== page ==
Dirt Road started its life as dance music. Commissioned by a choreographer, this near 70 minute piece for violin and a glowing array of percussion (including vibraphone, gongs, cymbals and triangles) by the Canadian composer Linda Catlin Smith achieves ambitious and euphoric heights through a startling shy set of musical materials.
As the title suggests, the music wanders, meanders, floats through a sparse landscape of gentle melodies, hushed drones and distant chimes. In the end, the choreographer who commissioned the piece decided that their dance was better accompanied by silence. At times Dirt Road treads a path so close to this, in such a poised and balletic fashion, that silence seems like the next logical step.
Smith’s music encapsulates the beautiful paradox within all economic music: by stripping back the music to its pure essentials, one’s listening experience is totally heightened, resulting in an awareness of the sounds and a receptiveness to them which is if anything maximal rather than minimal. From the outset of Dirt Road, one is aware of the incredible depth to each of the sounds as they’re isolated in time. Each sustained note from Mira Benjamin’s violin in ‘Track 01’ presents a myriad of layers, allowing you to submerge yourself and focus your ears as you like to the rich overtones, harmonics and grain that emerges as the piece goes on, like stars revealing themselves as you stare into the sky.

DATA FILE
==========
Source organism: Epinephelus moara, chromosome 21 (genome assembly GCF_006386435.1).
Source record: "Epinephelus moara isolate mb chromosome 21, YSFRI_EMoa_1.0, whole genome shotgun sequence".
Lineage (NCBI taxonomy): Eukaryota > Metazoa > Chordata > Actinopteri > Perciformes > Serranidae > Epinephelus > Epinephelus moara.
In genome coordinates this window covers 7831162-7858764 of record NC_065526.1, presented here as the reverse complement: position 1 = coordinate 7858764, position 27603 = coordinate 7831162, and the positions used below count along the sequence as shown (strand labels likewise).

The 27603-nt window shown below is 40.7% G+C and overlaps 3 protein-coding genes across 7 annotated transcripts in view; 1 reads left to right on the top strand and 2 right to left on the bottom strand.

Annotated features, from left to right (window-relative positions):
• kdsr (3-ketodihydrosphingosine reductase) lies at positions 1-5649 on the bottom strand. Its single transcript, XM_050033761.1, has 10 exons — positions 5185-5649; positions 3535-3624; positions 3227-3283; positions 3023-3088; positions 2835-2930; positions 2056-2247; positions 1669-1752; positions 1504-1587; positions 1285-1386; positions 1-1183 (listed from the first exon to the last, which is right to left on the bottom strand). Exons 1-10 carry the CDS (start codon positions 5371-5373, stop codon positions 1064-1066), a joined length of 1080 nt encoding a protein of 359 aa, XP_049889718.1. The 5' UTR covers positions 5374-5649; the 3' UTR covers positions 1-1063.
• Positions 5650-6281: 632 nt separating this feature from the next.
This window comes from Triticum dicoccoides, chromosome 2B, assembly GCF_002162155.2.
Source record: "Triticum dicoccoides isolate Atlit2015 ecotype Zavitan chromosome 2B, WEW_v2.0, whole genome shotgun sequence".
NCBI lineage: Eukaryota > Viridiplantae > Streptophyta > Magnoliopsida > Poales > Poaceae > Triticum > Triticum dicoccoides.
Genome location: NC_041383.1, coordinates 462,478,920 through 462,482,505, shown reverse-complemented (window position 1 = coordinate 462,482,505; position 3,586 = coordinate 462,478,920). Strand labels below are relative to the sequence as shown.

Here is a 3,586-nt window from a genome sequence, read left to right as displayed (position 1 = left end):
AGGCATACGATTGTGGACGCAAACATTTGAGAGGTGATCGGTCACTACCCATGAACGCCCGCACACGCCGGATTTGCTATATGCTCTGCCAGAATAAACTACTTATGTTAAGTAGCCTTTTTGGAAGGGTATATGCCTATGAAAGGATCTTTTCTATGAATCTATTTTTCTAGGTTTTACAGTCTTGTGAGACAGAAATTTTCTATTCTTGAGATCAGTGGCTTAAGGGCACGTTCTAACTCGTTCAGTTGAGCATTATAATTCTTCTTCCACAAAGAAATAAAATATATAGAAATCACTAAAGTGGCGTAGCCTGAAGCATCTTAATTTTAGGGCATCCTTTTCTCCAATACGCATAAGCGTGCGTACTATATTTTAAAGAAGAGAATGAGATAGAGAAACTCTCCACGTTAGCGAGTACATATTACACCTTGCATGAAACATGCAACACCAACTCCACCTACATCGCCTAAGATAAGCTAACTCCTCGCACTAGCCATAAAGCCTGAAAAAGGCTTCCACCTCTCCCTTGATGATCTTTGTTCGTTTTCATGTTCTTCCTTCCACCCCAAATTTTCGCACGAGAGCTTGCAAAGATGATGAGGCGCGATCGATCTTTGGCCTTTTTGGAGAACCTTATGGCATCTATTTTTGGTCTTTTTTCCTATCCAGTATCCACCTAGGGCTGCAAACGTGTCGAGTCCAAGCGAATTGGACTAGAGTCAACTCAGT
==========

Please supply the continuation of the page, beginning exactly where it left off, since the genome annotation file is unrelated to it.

Through its long duration, this magnetic attention to every sonic moment as they pass results in a sense of getting lost within the architecture of the piece. Structurally, Dirt Road consists of 15 movements which can be arranged in any order from performance to performance, or on a CD can simply be played on shuffle. Within this framework it’s your memory that writes the piece as it unfolds. Chords, melodies, textures seem to reoccur, but often accompanied by a question mark: Is this music repeated? Is my imagination toying with me?
Despite this, some moments feel gloriously culminatory and provide key arrival and pivot points along the way. Moments like the incredible high violin and vibraphone unison that begins ‘Track 04’ and the rolling cymbals and drums that open ‘Track 09’ are so striking that they seem to offer a sense of perspective onto the music, as if they are what lies at the end of a particular avenue that lies off the main sonic path which is Dirt Road.
Smith has described her compositional process as being one defined by questions: “Can it be longer? Can it repeat? Can it have silence?” Whilst listening to Dirt Road, you may wonder to yourself whether some sections could have been shortened, especially as some of the most enjoyable moments seem the most fleeting, such as the rustling textures in ‘Track 11’ and ‘Track 14’.
Even though it is quiet in dynamic and soft in touch, this is clearly a piece of extremes. Smith said she chose the pairing of violin and percussion because it was the “most challenging combination” she could think of, and this sense of challenge for both the composer and the listener underpins Dirt Road in its length, its economy and its stamina of restraint. But this challenge is a valuable one. To be engulfed by not only the music of Dirt Road, but also by the focused 68-minute long listening ritual that accompanies it is truly special, providing an increasingly rare and important chance to just sit and listen.
Dirt Road on Another Timbre: http://www.anothertimbre.com/linda_cs_dirtroad.html